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Visualized: 40 Years of U.S. Automobile Recalls

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Open the large interactive version here automobile recalls in the U.S. from 1983 to 2022

Open the large interactive version here automobile recalls in the U.S. from 1983 to 2022

Visualized: 40 Years of Automobile Recalls in the U.S.

In early February 2023, Honda issued a “Do Not Drive” warning for around 8,200 older cars equipped with the infamous Takata airbags.

These faulty airbags, installed by 19 different automakers including BMW and Toyota from 2002 to 2015, can explode when deployed and have led to numerous tragic accidents. Their recall affected 67 million airbags (including Honda’s vehicles above) and has been known as the largest safety recall in U.S. history.

Over the past four decades, there have been over 22,000 automobile recalls in the United States.

In this interactive piece, Chimdi Nwosu uses data from the National Highway Traffic Safety Administration to visualize the types of automobile recalls over the past 40 years, the companies with the most recalls, the components that were recalled the most, and, most importantly, their impacts on people.

Breaking Down U.S. Automobile Recalls

Whether a recall affects specific vehicle components, equipment, or vehicles as a whole, it affects the lives of millions of automobile users.

When combined, these numbers ramp up exponentially. The U.S. alone has seen a total of 22,651 recalls over the past 40 years, impacting more than one billion people.

Recall Type# of U.S. Recalls (1983‒2022)People Affected
Vehicle19,686776.42M
Equipment2,303207.51M
Tire44236.53M
Car Seat22060.39M
Total22,6511,080.84M

Almost 72% of these people were affected by nearly 20,000 vehicle recalls, while around 19% were impacted by over 2,000 equipment recalls during this period. Comparatively, the 442 tire recalls and 220 child seat recalls affected significantly less, but still a total of 96.9 million people.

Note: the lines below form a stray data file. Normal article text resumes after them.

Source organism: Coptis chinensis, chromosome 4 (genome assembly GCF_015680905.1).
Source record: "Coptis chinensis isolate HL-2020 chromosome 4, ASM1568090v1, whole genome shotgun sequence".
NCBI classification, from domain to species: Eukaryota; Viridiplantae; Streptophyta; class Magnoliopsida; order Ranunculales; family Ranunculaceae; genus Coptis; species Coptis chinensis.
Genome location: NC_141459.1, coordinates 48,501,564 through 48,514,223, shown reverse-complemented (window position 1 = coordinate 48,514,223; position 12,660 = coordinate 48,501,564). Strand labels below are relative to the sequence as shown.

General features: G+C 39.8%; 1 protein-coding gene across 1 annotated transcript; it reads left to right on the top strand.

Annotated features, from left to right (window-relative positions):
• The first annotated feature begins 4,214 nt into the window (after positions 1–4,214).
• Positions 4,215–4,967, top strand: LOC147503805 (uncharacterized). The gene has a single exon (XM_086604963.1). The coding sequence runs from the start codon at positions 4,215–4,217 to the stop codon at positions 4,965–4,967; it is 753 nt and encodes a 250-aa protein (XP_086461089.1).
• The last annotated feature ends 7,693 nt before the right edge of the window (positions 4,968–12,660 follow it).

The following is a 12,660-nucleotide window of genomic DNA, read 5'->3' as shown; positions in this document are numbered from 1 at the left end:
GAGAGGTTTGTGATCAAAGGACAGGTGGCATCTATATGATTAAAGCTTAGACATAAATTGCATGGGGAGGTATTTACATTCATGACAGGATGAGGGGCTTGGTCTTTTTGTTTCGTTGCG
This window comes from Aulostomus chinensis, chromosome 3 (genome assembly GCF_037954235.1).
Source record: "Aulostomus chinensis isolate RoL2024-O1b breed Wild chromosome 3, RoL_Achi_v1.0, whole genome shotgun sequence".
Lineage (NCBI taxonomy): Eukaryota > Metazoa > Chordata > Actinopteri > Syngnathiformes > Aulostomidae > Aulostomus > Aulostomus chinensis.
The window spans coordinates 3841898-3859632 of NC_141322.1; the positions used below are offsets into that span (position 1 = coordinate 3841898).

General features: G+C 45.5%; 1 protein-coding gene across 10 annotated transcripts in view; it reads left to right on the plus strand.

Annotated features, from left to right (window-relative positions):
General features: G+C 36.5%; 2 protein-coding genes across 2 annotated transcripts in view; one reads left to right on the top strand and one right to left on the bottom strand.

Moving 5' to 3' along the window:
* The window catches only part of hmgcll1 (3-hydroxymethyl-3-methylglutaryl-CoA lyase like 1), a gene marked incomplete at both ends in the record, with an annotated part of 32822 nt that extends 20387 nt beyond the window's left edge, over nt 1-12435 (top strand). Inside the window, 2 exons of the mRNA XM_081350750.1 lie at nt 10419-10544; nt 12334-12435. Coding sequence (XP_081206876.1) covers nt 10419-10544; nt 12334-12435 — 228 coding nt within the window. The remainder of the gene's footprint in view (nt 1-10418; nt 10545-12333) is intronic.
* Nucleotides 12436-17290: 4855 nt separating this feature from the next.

While an inconvenience to many, the recall of these faulty vehicle parts saves many more from unfortunate incidents that may have occurred if left unchecked.

Minor and Major Recalls

One of the largest recalls in history took place in 2014 when General Motors—the manufacturer with the highest total of recalls in four decades—recalled millions of vehicles including the 2005-2007 Chevrolet Cobalt, 2007 Pontiac G5, and 2006-2007 Chevrolet HHR, amongst others.

RankTop Manufacturer by
Recalls
# of U.S. Recalls (1983‒2022)
1General Motors1,237
2Ford1,056
3Chrysler909
4Forest River480
5Daimler Trucks474
6BMW463
7Volkswagen435
8Mercedes-Benz378
9Honda377
10Blue Bird359

The reason for this recall was a faulty ignition switch that caused the vehicle’s engine to shut down while driving, disabling safety systems including airbags. This fault led to the death of hundreds of people.

However, not all recalls are this severe. BMW, for example, recalled just four vehicles in December last year because one of the four bolts in the driver’s backrest was not attached properly.

Similarly in 2020, Ford recalled some of its vehicles due to a faulty door latch. While this recall inconvenienced over two million users, it was less likely to lead to severe consequences if left unchecked.